When we worship

Posted on November 19, 2013 at 9:20 PM

When we worship

Start right now and keep on going! It is always time to praise the Lord. Make every breath a hymn of worship.

(Psalms 34:1 “I will bless The Lord at all times; His praises shall continually be in my mouth.”

Salvation from sin is a gift of such tremendous value that it should draw unceasing thanks from our hearts to the Giver. If we were to bless the LORD at all times, it could hardly be too much. If His praise were to be continually on our lips, we couldn’t begin to exhaust the subject. No human tongue will ever be able to thank God adequately throughout all eternity.

John 4:23 tells us that God is seeking “worshippers” It does not say that He is looking for “worship.” Instead of using the word which refers to the action, Jesus used the word referring to the person. A worshipper does not just offer an occasional sacrifice of praise through Song. A true worshipper lives a life of worship in all that he or she says and does.

Well known Pastor Charles Stanley says this: “If our purpose in life is to glorify God (keep in mind that we have seven days per week and 24 hours per day or 168 hours per week) isn’t it ridiculous for us to think that God would be happy with one hour on Sunday morning? ‘All I have time for, 0 sovereign, right¬eous, omnipotent, omniscient omnipresent forgiving, eter¬nal God is one hour per week.”

The truth is that worship, if it is indeed our main purpose in life, Should permeate all that we do and say, Well-known theologian G. Campbell Morgan once said that the worship of the sanctuary is meaningless unless it is preceded by six days of Worship as a way of life. (The statement may be too hard) Nevertheless, we cannot live our lives any way that we want to for six days, and then come in to church on Sunday morning and expect to fully worship the Lord. It simply will not work.

Ronald Allen and Gordon Borror said that “The real factor in worship is a heart desire for God; the reason it fails to occur in the pew is because it fails to occur

in the daily routine of living.”

Ultimately, our Sunday morning experience of wor¬ship should be the culmination of six days of worship lived in our lives.

“So whether you eat or drink or whatever you do, do it all for the glory of God” (1 Corinthians 10:31), “Whatever you do, work at it with all your heart, as working for the Lord, not for men” (Colossians 3:23), When we begin to understand these and similar passages in the Bible, we realize that all that we do should be worship unto God.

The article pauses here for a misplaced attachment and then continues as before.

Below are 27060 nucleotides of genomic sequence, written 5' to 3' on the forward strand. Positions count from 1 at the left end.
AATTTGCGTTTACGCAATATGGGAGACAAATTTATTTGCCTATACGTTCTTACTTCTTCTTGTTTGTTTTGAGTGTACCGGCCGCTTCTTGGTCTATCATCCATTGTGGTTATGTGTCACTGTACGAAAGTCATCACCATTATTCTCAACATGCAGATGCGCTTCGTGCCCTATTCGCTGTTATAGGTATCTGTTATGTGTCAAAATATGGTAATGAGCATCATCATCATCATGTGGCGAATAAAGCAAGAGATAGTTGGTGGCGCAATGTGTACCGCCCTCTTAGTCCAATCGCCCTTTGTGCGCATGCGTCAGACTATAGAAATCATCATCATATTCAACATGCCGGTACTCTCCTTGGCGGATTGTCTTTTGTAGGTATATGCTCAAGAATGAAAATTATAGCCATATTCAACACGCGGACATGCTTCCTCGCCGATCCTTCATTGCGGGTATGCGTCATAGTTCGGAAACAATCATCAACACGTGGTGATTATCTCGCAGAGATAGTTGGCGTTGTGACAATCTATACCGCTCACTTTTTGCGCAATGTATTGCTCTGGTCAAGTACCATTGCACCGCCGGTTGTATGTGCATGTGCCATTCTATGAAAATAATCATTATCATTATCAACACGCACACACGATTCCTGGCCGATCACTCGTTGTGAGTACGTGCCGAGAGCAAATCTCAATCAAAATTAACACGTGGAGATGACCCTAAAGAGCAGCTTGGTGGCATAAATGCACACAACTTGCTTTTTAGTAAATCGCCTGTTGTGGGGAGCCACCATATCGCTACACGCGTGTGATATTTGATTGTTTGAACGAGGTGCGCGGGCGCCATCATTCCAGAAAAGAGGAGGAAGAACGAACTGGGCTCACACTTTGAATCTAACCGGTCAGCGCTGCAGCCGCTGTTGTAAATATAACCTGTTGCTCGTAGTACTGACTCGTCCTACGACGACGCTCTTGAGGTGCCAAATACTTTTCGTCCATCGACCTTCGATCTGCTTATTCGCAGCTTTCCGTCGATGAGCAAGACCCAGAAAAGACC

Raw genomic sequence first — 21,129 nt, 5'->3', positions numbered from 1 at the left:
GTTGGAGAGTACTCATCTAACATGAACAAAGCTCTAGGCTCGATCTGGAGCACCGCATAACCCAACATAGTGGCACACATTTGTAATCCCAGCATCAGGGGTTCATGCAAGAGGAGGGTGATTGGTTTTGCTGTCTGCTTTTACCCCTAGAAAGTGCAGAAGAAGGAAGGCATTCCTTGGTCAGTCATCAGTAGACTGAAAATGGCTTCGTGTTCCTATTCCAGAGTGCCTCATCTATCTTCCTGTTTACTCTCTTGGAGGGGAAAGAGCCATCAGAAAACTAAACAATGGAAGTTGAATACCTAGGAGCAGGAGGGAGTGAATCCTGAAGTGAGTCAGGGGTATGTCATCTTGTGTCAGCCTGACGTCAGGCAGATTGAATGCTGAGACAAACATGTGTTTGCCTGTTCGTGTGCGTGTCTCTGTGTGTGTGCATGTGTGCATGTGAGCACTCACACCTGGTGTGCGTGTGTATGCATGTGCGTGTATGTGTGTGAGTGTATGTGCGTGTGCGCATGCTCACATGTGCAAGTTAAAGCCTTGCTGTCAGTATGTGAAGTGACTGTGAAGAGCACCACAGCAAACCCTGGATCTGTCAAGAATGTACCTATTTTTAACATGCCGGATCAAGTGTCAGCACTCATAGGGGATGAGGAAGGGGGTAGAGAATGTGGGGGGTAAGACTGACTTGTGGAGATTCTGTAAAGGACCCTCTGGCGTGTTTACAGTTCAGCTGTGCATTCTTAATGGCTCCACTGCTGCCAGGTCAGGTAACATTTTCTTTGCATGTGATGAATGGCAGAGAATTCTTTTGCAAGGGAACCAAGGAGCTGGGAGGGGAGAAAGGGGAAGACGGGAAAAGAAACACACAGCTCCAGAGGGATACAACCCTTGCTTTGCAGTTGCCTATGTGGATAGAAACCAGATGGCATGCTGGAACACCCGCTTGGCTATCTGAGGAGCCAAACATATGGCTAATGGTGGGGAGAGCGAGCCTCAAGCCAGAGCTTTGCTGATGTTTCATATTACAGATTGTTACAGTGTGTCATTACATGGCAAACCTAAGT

Romans 12:1 says that we are to offer our bodies “as living sacrifices, holy and pleasing to God — this is your spiritual act of worship,” Giving ourselves, wholly and completely unto the Lord is worship. It is a devotion of our whole selves to Christ. We crawl on that sacrificial altar every day and offer God our bodies, our thoughts, our sexual purity, our vocations, our friendships, our work, and each member of our family. We give God our futures, our finances, our worries and concerns, and our joys. We withhold nothing in our worship!


In Psalms 119:164, the psalmist says: “ Seven times a day I praise You for your righteousness rules.”

Since seven is the number of perfection or completeness, we understand the psalmist to mean that he praised the Lord continually and wholeheartedly for His righteous ordinances.

True worship begins by realizing that God seeks those who worship Him with all of who they are. It’s not just a Sunday morning activity.

Tom Kraeuter, in his book “Worship Is What”, describes worship as:

A way of life; A doing to others; A life spent with God.

Worship is not to be done only during church, but every time and every day. The Bible says in James 4:9, “Draw nigh to God and he will draw nigh to you.” We need to be continually devoting ourselves.”

Worship is not an agenda item in the Sunday bulletin. Wor¬ship doesn’t end when the songs cadence.

We can worship even in difficulties. We can worship God in a financial crisis. It’s even possible to worship on a hospital bed. Even with everything having been lost, you can still worship God in view of His rich mercies toward you…and because of His sovereignty you can say, “Give me Jesus.”

What causes problems in our corporate worship on Sundays is a failure to worship God personally during the week. We can’t do corporately what we don’t do privately. We don’t have the daily attitude of self-denial but rather self-fulfillment, Sunday naturally becomes an extension of that mind-set.

I urge you to cultivate a life of private worship, then you will see the result whenever two or three are gathered to worship Christ our Lord.



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